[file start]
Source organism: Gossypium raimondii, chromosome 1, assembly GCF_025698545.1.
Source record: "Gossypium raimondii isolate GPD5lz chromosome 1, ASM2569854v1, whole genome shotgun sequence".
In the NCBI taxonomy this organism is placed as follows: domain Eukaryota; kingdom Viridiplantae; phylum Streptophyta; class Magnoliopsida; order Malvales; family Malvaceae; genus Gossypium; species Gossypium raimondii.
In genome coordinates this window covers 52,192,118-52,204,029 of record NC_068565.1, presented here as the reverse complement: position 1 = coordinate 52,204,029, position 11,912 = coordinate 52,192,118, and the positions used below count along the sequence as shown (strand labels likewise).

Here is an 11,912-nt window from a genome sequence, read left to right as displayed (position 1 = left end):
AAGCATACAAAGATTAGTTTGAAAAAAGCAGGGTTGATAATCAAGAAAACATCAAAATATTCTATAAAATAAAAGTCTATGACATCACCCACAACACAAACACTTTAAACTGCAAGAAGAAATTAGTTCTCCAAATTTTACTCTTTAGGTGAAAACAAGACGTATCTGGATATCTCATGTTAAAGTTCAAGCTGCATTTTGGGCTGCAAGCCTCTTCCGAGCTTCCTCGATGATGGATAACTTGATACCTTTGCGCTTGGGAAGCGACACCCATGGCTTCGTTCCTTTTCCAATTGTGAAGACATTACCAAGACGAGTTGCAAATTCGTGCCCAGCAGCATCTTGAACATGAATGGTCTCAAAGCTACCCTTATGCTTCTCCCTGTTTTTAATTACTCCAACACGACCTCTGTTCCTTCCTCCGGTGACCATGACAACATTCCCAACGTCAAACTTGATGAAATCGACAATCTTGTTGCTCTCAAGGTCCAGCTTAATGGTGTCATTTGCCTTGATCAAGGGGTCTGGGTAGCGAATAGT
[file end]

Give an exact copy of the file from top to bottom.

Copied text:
Source organism: Gossypium raimondii, chromosome 1, assembly GCF_025698545.1.
Source record: "Gossypium raimondii isolate GPD5lz chromosome 1, ASM2569854v1, whole genome shotgun sequence".
In the NCBI taxonomy this organism is placed as follows: domain Eukaryota; kingdom Viridiplantae; phylum Streptophyta; class Magnoliopsida; order Malvales; family Malvaceae; genus Gossypium; species Gossypium raimondii.
In genome coordinates this window covers 52,192,118-52,204,029 of record NC_068565.1, presented here as the reverse complement: position 1 = coordinate 52,204,029, position 11,912 = coordinate 52,192,118, and the positions used below count along the sequence as shown (strand labels likewise).

Here is an 11,912-nt window from a genome sequence, read left to right as displayed (position 1 = left end):
AAGCATACAAAGATTAGTTTGAAAAAAGCAGGGTTGATAATCAAGAAAACATCAAAATATTCTATAAAATAAAAGTCTATGACATCACCCACAACACAAACACTTTAAACTGCAAGAAGAAATTAGTTCTCCAAATTTTACTCTTTAGGTGAAAACAAGACGTATCTGGATATCTCATGTTAAAGTTCAAGCTGCATTTTGGGCTGCAAGCCTCTTCCGAGCTTCCTCGATGATGGATAACTTGATACCTTTGCGCTTGGGAAGCGACACCCATGGCTTCGTTCCTTTTCCAATTGTGAAGACATTACCAAGACGAGTTGCAAATTCGTGCCCAGCAGCATCTTGAACATGAATGGTCTCAAAGCTACCCTTATGCTTCTCCCTGTTTTTAATTACTCCAACACGACCTCTGTTCCTTCCTCCGGTGACCATGACAACATTCCCAACGTCAAACTTGATGAAATCGACAATCTTGTTGCTCTCAAGGTCCAGCTTAATGGTGTCATTTGCCTTGATCAAGGGGTCTGGGTAGCGAATAGT